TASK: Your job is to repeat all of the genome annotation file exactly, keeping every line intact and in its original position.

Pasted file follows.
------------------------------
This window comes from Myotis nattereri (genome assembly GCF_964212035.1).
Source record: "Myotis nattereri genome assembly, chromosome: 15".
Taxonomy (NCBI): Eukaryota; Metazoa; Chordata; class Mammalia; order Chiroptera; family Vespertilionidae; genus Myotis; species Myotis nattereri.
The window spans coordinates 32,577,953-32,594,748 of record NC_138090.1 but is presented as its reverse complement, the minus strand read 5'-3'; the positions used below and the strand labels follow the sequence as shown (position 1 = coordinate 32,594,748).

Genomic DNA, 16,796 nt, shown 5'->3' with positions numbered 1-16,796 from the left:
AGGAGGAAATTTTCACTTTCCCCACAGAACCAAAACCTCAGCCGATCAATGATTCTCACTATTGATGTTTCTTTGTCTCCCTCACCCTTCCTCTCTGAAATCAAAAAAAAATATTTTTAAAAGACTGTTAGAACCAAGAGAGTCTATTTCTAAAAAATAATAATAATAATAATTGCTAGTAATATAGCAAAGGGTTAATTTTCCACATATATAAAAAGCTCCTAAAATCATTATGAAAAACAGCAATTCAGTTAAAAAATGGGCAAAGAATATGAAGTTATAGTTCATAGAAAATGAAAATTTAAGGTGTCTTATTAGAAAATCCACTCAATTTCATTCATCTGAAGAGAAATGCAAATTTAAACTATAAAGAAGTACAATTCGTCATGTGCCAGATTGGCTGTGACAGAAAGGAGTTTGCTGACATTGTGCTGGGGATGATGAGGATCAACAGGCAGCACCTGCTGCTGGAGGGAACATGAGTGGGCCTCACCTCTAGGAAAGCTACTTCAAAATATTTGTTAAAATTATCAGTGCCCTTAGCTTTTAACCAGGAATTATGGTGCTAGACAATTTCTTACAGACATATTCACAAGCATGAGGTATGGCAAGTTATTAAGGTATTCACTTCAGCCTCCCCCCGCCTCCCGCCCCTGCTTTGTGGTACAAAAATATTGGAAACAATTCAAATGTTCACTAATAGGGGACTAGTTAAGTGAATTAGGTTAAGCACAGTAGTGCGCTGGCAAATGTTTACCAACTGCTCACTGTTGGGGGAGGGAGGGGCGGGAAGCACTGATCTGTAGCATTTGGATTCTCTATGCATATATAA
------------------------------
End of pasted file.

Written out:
This window comes from Myotis nattereri (genome assembly GCF_964212035.1).
Source record: "Myotis nattereri genome assembly, chromosome: 15".
Taxonomy (NCBI): Eukaryota; Metazoa; Chordata; class Mammalia; order Chiroptera; family Vespertilionidae; genus Myotis; species Myotis nattereri.
The window spans coordinates 32,577,953-32,594,748 of record NC_138090.1 but is presented as its reverse complement, the minus strand read 5'-3'; the positions used below and the strand labels follow the sequence as shown (position 1 = coordinate 32,594,748).

Genomic DNA, 16,796 nt, shown 5'->3' with positions numbered 1-16,796 from the left:
AGGAGGAAATTTTCACTTTCCCCACAGAACCAAAACCTCAGCCGATCAATGATTCTCACTATTGATGTTTCTTTGTCTCCCTCACCCTTCCTCTCTGAAATCAAAAAAAAATATTTTTAAAAGACTGTTAGAACCAAGAGAGTCTATTTCTAAAAAATAATAATAATAATAATTGCTAGTAATATAGCAAAGGGTTAATTTTCCACATATATAAAAAGCTCCTAAAATCATTATGAAAAACAGCAATTCAGTTAAAAAATGGGCAAAGAATATGAAGTTATAGTTCATAGAAAATGAAAATTTAAGGTGTCTTATTAGAAAATCCACTCAATTTCATTCATCTGAAGAGAAATGCAAATTTAAACTATAAAGAAGTACAATTCGTCATGTGCCAGATTGGCTGTGACAGAAAGGAGTTTGCTGACATTGTGCTGGGGATGATGAGGATCAACAGGCAGCACCTGCTGCTGGAGGGAACATGAGTGGGCCTCACCTCTAGGAAAGCTACTTCAAAATATTTGTTAAAATTATCAGTGCCCTTAGCTTTTAACCAGGAATTATGGTGCTAGACAATTTCTTACAGACATATTCACAAGCATGAGGTATGGCAAGTTATTAAGGTATTCACTTCAGCCTCCCCCCGCCTCCCGCCCCTGCTTTGTGGTACAAAAATATTGGAAACAATTCAAATGTTCACTAATAGGGGACTAGTTAAGTGAATTAGGTTAAGCACAGTAGTGCGCTGGCAAATGTTTACCAACTGCTCACTGTTGGGGGAGGGAGGGGCGGGAAGCACTGATCTGTAGCATTTGGATTCTCTATGCATATATAA